President Trump's comments about Andrew Jackson and the Civil War, broadcast on SiriusXM Monday, led many to take issue with what they saw as an impossibility of time—and so the president took to Twitter Monday night in an apparent attempt to clear things up. Though Trump originally told the Washington Examiner's Salena Zito that had Jackson "been a little bit later you wouldn't have had the Civil War" (seemingly demonstrating his understanding that Jackson's term/life preceded the war), a subsequent comment that Jackson "saw what was happening with regard to the Civil War" led to a backlash, with many pointing out Jackson's 1845 death occurred 16 years before the war's start. Trump's tweet doubled-down on his claim, but also clarified his understanding of the timeline:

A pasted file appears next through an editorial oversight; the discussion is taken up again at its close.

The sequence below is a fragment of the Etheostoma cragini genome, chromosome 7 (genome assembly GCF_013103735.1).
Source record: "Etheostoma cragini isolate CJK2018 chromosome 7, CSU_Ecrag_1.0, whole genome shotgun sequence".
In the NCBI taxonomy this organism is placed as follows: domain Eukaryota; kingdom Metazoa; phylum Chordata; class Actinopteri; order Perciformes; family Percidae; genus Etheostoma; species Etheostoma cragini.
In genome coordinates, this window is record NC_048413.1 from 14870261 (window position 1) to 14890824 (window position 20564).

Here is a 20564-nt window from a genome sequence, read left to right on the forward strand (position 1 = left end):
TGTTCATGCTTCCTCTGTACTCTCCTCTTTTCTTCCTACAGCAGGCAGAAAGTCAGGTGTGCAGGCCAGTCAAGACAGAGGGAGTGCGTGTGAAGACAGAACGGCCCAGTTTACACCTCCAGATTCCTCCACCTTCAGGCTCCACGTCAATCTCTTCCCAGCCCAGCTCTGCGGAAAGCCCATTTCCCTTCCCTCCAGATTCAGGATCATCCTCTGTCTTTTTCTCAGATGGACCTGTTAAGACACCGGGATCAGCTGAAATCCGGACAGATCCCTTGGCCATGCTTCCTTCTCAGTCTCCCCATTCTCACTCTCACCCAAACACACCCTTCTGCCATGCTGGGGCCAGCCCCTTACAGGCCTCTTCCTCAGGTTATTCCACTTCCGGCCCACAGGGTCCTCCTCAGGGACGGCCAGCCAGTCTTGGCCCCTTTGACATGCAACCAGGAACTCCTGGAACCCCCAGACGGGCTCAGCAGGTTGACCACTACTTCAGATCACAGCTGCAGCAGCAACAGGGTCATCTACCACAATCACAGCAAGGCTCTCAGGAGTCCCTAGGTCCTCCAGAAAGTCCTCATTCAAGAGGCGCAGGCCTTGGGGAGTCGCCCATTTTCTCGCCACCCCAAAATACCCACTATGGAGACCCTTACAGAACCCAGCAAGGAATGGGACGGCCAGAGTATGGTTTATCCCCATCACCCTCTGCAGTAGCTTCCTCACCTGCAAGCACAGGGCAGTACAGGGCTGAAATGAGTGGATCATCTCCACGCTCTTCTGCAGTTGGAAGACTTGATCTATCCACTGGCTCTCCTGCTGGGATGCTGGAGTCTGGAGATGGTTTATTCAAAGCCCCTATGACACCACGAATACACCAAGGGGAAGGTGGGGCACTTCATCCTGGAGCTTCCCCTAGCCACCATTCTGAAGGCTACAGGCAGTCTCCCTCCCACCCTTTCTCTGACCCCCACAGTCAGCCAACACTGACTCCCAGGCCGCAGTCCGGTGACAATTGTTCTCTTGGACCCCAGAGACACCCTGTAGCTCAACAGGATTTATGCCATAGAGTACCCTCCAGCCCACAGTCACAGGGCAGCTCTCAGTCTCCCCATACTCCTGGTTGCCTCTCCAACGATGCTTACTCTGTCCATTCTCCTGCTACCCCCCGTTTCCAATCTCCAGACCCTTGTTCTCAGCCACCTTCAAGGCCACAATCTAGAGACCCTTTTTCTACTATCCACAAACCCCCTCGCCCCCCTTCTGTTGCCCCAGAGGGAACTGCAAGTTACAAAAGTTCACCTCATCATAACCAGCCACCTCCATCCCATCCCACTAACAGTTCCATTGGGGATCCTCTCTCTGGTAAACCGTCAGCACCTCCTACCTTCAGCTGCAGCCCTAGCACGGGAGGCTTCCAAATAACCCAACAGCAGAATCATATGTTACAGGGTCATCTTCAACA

"President Andrew Jackson, who died 16 years before the Civil War started, saw it coming and was angry. Would never have let it happen!" The Hill points out that Trump in March likened his campaign to Jackson's, telling a Nashville crowd he "confronted and defied an arrogant elite. Does that sound familiar?" Also familiar: late-night hosts lapping up the controversy. Stephen Colbert suggested there was some credence to the idea Jackson could have averted the war, and pictured Jackson saying, "We don't need a Civil War, all my slaves are perfectly happy." Seth Meyers picked up on Trump's comment that people don't ask why the war happened, picturing this battlefield letter: "Dearest Elizabeth, ... Today, I bayonetted my own brother. 'For what purpose?' he cried out, and I of course, could only respond, 'I do not know. Nobody knows.'"